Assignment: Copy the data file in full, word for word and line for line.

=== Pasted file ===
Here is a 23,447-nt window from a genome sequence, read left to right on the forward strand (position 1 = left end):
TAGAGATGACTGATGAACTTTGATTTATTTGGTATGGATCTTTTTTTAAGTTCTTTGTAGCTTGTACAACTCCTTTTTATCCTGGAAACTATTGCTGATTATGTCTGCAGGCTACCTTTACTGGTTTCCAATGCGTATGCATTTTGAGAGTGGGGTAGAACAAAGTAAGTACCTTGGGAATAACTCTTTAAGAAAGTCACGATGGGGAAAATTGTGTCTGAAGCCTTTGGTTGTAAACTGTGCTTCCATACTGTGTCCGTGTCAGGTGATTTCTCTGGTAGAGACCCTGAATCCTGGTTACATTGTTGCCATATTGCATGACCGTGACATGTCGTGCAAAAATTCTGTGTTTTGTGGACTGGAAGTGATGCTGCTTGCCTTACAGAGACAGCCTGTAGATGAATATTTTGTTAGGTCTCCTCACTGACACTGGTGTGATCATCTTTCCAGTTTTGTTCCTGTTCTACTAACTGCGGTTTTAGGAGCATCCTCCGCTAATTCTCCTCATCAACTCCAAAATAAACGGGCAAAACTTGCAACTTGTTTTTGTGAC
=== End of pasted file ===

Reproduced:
Here is a 23,447-nt window from a genome sequence, read left to right on the forward strand (position 1 = left end):
TAGAGATGACTGATGAACTTTGATTTATTTGGTATGGATCTTTTTTTAAGTTCTTTGTAGCTTGTACAACTCCTTTTTATCCTGGAAACTATTGCTGATTATGTCTGCAGGCTACCTTTACTGGTTTCCAATGCGTATGCATTTTGAGAGTGGGGTAGAACAAAGTAAGTACCTTGGGAATAACTCTTTAAGAAAGTCACGATGGGGAAAATTGTGTCTGAAGCCTTTGGTTGTAAACTGTGCTTCCATACTGTGTCCGTGTCAGGTGATTTCTCTGGTAGAGACCCTGAATCCTGGTTACATTGTTGCCATATTGCATGACCGTGACATGTCGTGCAAAAATTCTGTGTTTTGTGGACTGGAAGTGATGCTGCTTGCCTTACAGAGACAGCCTGTAGATGAATATTTTGTTAGGTCTCCTCACTGACACTGGTGTGATCATCTTTCCAGTTTTGTTCCTGTTCTACTAACTGCGGTTTTAGGAGCATCCTCCGCTAATTCTCCTCATCAACTCCAAAATAAACGGGCAAAACTTGCAACTTGTTTTTGTGAC